National Financial, Fidelity's clearing unit, says it is unveiling "a comprehensive new technology strategy that will focus on making significantly larger investments in key areas its broker-dealer clients have indicated would best support their overall growth and efficiency objectives." That sounds a lot bigger than it really is.
"The first in a series of deliverables from the new strategy take advantage of proven, state-of-the-art capabilities from Fidelity’s industry-leading RIA and retail brokerage platforms that include improved design and navigation for Streetscape and myStreetscape, conditional order and trailing stop trading capabilities, along with the extension of margin credit on international securities," says the press release. "National Financial is also introducing significantly expanded market data and research capabilities for Streetscape and myStreetscape, as well as enhanced money movement functionality and on-demand reporting. These new features will be delivered to clients over the coming months."
While the press release claims that "National Financial’s technology strategy is based on a deep understanding of the industry trends and challenges facing broker-dealers and advisors," I'm skeptical about such grand claims.
Fidelity's advisor division has made numerous missteps in technology over the years. About five years ago, it struck a deal with a portfolio management software company that was indeed promising. But the PMS company blew up after its venture capital backers disagreed on its direction.
And calling its RIA platform, WealthCentral, "state of the art" is quite a claim.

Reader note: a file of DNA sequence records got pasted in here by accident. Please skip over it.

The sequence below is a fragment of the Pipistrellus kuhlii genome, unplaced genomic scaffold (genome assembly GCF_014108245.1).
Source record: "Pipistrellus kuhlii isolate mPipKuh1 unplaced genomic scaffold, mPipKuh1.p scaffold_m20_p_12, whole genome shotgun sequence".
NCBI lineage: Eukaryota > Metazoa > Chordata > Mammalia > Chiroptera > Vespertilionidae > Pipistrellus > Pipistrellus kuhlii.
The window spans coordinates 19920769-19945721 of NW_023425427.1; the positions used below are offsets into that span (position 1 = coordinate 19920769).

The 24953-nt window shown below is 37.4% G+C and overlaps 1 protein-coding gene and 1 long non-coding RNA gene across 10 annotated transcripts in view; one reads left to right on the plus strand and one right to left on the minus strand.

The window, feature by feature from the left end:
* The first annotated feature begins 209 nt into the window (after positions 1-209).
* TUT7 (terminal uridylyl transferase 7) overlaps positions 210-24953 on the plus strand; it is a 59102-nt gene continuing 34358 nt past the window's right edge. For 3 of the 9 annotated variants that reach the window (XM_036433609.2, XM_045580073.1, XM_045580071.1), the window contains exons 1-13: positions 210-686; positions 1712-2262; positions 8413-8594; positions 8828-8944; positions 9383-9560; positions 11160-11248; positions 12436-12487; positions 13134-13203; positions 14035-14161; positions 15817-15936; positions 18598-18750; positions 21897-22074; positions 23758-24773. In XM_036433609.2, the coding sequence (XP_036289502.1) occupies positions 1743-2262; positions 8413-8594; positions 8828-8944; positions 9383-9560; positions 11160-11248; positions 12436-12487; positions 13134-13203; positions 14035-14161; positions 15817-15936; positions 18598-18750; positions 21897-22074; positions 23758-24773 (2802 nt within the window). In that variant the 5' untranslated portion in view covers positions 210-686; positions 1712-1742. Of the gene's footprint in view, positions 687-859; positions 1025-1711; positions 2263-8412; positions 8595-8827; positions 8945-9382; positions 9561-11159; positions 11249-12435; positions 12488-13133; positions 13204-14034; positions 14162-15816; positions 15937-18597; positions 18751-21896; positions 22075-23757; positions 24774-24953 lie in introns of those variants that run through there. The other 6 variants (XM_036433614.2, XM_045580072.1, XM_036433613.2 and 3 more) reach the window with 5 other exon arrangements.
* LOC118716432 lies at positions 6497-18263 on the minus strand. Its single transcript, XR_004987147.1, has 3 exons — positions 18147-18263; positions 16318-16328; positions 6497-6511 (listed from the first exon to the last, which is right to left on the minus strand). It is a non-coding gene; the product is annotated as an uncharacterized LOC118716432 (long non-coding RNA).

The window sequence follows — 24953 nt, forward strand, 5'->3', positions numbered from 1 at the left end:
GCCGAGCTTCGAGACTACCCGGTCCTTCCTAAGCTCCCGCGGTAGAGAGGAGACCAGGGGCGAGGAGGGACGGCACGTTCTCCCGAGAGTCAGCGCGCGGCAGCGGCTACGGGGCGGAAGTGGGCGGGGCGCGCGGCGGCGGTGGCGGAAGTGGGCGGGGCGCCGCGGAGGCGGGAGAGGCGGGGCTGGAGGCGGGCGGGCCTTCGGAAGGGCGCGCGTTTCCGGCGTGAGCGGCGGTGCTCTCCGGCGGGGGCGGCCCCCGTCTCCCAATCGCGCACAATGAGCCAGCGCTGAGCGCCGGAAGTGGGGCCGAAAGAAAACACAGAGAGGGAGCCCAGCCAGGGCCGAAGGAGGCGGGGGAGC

About three years ago, Fidelity issued a press release trumpeting its WealthCentral platform for RIAs--a year before it was going to launch. The platform's introduction was delayed for months and, since it was finally rolled out, it's never really caught on with RIAs.
That's largely because Fidleity chose an Oracle CRM system that is fairly complex and provides more than an advisory firm needs.
While I hear about advisors using one app in WealthCentral, such as its NaviPlan financial planning integration or its integration with Advent Portfolio Exchange, I simply don't ever hear about advisors embracing more than one app from WealthCentral, and I hear of almost no one using the CRM system.
The StreetScape app used by registered reps is more successful and that's what yeserday's announcement is mainly about.
Fidelity has in recent months said it will be offering tools it offers reps to advisors and vice versa, which seems like a great idea--one that should have been implemented years ago.
But Fidelity has trained me to look sketpically at all its releases about technology.
Maybe I am being a little tough on Fidelity but its claims have always been bigger than what it delivers.
In this case, the press release promises a "new strategy" when, in fact, what's being unveiled is really just a few new features.
What do you think? Do you use StreetScape? Or how about WealthCentral? Let me know what your experience is.